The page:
C/2011 L4 - March 2013 naked eye comet

C/2011 L4 PanSTARRS from the point of view of our research

Figure 1. The predicted positions of C/2011 L4 PanSTARRS
as seen from Poland in the middle of March 2013.

Comet C/2011 L4 PanSTARRS

In March 2013 we expect to see the bright comet C/2011 L4 PanSTARRS. Current estimations predict its maximum brightness to reach 2m. Current photometry as well as the brightness prediction can be found on Seiichi Yoshida's page.

In Figure 1 we present approximate positions of this comet on the sky in a few days in March as seen from Poland. March 12 and 13 will be a special opportunity for astro-photographers due to the proximity of the comet and the crescent Moon.

Figure 2. Positional material for Comet C/2011 L4 PanSTARRS
(data interval: 2011 May 21 - 2013 Jan. 23).

Basing on 1371 positional observations made up to 2013 Jan. 23 we determined an orbit of this comet and studied its dynamical history. In figure 2 we plot the structure of the observational material, including current geo- and heliocentric comet distance.

In Figure 2 one can find:

  • Top panel: Time distribution of positional observations with corresponding heliocentric (red curve) and geocentric (green curve) distance at which they were taken. Horizontal dotted line shows the perihelion distance from the Sun, the moment of perihelion passage is shown by dashed vertical line.
  • Middle and bottom panels: The O-C diagrams for pure gravitational orbits derived from data shown in the upper panel, where the middle panel represent non-weighted data, and the bottom - weighted data (for more details see our Paper 1). Residuals in right ascension are shown as magenta dots and in declination as blue circles; the moment of perihelion passage is shown by dashed vertical line.

Orbit of C/2011 L4 PanSTARRS

Pure gravitational nominal solution for weighted data

   Observational arc:        2011 May  21 - 2013 Jan. 23  
   Number of observations:   1371  
   RMS:                      0.30 arcsec (2689 residuals used, 2.0% rejected residuals ) 

Heliocentric osculating orbit

  Epoch        Perihelion time     q                 e                 ω              Ω              i      
  2012 03 20   20130310.15149744   0.30161155412     1.00008776117   333.64224440    65.66542759    84.19900155        
                    ± 0.00006625   0.00000043087     0.00000017828     0.00003346     0.00000250     0.00003249         

  NG parameters:   
   A1 = 0 
   A2 = 0  
   A3 = 0  

Barycentric nominal original orbit (at 250 AU from the Sun)

  Epoch        Perihelion time     q                e                 ω               Ω              i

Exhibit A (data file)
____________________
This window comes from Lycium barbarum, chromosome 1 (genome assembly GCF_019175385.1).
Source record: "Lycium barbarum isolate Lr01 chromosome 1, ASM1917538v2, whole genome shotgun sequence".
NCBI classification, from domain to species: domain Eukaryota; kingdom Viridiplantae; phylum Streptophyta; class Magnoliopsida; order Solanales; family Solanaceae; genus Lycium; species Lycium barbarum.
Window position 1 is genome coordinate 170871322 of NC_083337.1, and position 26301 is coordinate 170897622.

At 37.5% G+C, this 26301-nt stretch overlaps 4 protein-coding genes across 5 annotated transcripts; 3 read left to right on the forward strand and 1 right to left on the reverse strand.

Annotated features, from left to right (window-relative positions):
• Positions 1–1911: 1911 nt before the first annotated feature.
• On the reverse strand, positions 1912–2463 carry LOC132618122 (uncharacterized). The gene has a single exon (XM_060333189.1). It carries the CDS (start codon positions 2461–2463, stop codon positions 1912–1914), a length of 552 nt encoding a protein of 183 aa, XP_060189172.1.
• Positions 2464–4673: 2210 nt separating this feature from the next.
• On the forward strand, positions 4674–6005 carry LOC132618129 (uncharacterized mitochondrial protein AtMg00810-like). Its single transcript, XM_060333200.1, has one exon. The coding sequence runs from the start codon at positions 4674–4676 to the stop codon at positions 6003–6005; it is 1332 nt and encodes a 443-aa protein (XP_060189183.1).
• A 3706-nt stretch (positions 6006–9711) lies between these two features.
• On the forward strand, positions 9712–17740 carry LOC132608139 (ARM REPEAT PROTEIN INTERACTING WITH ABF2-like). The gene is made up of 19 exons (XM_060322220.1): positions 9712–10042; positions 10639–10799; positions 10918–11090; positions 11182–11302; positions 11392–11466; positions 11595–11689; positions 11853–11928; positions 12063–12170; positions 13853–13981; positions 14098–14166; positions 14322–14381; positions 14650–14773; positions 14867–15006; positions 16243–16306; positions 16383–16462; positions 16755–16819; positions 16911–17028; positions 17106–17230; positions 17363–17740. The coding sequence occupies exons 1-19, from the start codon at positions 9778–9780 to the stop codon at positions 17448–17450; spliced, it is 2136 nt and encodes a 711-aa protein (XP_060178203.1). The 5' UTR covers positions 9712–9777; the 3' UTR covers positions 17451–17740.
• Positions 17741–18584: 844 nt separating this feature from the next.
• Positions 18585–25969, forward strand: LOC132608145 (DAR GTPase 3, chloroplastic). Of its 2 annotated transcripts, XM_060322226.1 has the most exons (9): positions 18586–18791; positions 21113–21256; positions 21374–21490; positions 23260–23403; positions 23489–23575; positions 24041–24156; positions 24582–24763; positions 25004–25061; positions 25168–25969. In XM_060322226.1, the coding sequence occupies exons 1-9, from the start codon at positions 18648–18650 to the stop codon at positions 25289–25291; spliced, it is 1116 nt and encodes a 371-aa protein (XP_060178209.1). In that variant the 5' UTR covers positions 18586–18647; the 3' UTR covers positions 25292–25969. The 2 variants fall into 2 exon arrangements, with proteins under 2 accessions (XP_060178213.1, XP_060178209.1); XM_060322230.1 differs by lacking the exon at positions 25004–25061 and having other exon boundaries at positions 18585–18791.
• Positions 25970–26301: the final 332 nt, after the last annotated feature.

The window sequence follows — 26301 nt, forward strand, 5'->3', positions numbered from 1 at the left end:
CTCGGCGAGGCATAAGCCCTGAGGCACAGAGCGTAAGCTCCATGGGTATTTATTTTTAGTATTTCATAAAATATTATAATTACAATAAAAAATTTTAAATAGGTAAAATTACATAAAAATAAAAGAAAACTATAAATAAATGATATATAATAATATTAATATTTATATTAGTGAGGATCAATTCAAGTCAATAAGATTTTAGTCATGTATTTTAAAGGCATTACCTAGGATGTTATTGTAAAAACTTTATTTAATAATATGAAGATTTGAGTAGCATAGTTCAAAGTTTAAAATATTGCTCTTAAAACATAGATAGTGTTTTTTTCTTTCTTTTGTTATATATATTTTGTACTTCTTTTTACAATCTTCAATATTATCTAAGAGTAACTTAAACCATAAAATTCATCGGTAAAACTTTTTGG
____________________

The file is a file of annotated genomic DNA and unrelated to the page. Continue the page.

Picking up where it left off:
1715 11 13   20130310.24232111   0.30142043851    0.99999067552   333.642244399    65.64650670    84.08591269        
                    ± 0.00006668   0.00000043428    0.00000017568     0.00004161      0.00000405     0.00003259         
   1/aori =  (+30.94 ± 0.59)×10-6 AU-1  

Barycentric nominal future orbit (at 250 AU from the Sun) — will be given after perihelion passage

Past evolution of C/2011 L4 PanSTARRS

Figure 3. Backward dynamical evolution
of the nominal orbit of C/2011 L4 PANSTARRS.

Starting from original swarm of 5001 virtual comets (VCs) orbits derived on the basis of data presented above, we followed the dynamical evolution of C/2011 L4 PanSTARRS under Galactic tides (both disc and central terms were included) and stellar perturbations; for more details see our Paper2.

In Figure 3. we plotted the past orbital evolution of the nominal VC for C/2011 L4. The horizontal axis shows the moment of osculation for which orbital elements are calculated and plotted; the zero-point corresponds to the forthcoming perihelion passage. The left vertical axis is expressed in AU and describes both the heliocentric distance of a VC ( r, thin vertical blue lines) and its osculating perihelion distance ( q, continuous, green line). The right vertical axis describes angular elements (with respect to the Galactic frame) and is expressed in degrees. We plot here the evolution of the argument of perihelion (ω, red line), inclination (i, magenta line) and the Galactic latitude of perihelion (b, cyan line).

Figure 4. Previous perihelion distance−semimajor axis
distribution for C/2011 L4.
All 5001 VCs were stopped at the previous perihelion.
The centre of the green circle marks the nominal orbit,
which evolution is presented in Figure 3.

As it is easy to see, this comet passed its previous perihelion 5.6 Myr ago at about 22 AU [deciles are 18.05 (10%) : 21.55 (50%) : 25.77 (90%)]. The effect of stellar perturbation is clearly visible in this picture (small, wavy features), especially the local change in the argument of perihelion due to the GJ 217.1 (2.4 solar masses) and a small change in perihelion distance due to the interaction with HD155117 (1.2 solar masses). The thin lines describing the element evolution before the previous perihelion should be treated as more or less "theoretical" since we cannot take into account any planetary perturbations during the previous perihelion passage over 5 mln years ago. The previous perihelion distance value shows that C/2011 L4 seems to be dynamically new comet.

The same comet at some other internet sources:

  • IAU Minor Planet Center
  • JPL Small-Body Database
  • Nakano Notes